If you really want to use the insecure site you can set the option in your preferences. As for who is in charge of this project: it was a joint effort by members of both operations and core MediaWiki developers (myself among them). I'm sorry that your browser doesn't store history when browsing secure sites, but really out of the many many things we worked on to get this right for as many people as possible browser history was the least of our concerns. ^demon[omg plz] 01:20, 29 August 2013 (UTC)
You can read about the reasonings/motivations that made HTTPS the defealt on the Wikimedia blog entry for it. The change was necessary to protect users' privacy. While it may be a temporary inconvience to you, worries about browser history as pretty minor objections. Jason Quinn (talk) 01:35, 29 August 2013 (UTC)
That's the problem, you folks don't know what you are doing or talking about. My browser does remember secure site URLs. It does not remember when YOU change my account from normal access to secure access! I did not change anything. I had my preferences set up the way I wanted them. You changed them not me. Vegaswikian (talk) 01:39, 29 August 2013 (UTC)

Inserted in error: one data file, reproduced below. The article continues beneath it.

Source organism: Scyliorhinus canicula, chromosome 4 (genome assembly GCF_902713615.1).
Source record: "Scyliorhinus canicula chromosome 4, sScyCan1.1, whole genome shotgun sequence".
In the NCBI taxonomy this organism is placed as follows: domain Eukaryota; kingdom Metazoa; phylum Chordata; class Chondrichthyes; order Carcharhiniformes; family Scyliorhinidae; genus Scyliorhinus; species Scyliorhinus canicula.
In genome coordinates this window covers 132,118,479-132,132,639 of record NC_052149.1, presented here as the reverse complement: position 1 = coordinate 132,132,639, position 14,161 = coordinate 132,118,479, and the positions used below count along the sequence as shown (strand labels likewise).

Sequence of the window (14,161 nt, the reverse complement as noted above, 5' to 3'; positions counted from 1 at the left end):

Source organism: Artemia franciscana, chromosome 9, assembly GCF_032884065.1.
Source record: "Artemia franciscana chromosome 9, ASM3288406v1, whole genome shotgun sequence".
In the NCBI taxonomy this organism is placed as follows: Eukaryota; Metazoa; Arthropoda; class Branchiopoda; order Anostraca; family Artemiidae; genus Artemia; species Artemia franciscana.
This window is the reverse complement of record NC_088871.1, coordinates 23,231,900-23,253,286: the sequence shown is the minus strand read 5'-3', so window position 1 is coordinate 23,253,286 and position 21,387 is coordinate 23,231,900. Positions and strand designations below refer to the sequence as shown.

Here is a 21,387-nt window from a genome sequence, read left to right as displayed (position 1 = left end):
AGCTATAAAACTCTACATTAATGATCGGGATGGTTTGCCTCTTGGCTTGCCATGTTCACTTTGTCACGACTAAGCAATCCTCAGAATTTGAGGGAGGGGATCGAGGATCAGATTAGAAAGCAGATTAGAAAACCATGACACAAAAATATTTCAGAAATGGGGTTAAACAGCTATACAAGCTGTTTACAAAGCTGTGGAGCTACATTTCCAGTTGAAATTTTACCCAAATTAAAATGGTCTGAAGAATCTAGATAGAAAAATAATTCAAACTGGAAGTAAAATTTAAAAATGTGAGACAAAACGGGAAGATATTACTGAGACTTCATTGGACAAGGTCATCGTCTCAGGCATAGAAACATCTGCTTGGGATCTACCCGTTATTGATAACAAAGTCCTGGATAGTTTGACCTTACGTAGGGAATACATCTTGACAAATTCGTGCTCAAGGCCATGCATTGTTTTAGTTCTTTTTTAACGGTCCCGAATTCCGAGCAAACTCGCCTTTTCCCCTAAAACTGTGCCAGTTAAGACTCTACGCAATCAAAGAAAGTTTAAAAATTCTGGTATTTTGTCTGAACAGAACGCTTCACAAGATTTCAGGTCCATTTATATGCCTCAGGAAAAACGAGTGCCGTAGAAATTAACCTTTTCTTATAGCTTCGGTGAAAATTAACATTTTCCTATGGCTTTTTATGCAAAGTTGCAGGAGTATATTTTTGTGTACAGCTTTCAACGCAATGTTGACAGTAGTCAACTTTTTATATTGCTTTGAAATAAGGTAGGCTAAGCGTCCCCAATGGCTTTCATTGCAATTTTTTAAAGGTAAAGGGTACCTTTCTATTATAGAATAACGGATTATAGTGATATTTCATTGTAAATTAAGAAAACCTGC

The change has nothing to do with me. I didn't do anything so please be keep the conversation civil and cool down. I posted a link with some info where you could read more. You haven't even really explained your problem in detail. You started by claiming the change "broken the browser history". From my perspective, that's acceptable collateral damage in exchange for providing more secure editing. This was something of an emergency event and necessitated big quick, responsive change. Luckily, HTTPS access had been under research for a while by the WMF. It's perfectly acceptable to try to convince me and others otherwise but type-shouting isn't a substitute for a convincing argument. Jason Quinn (talk) 19:34, 29 August 2013 (UTC)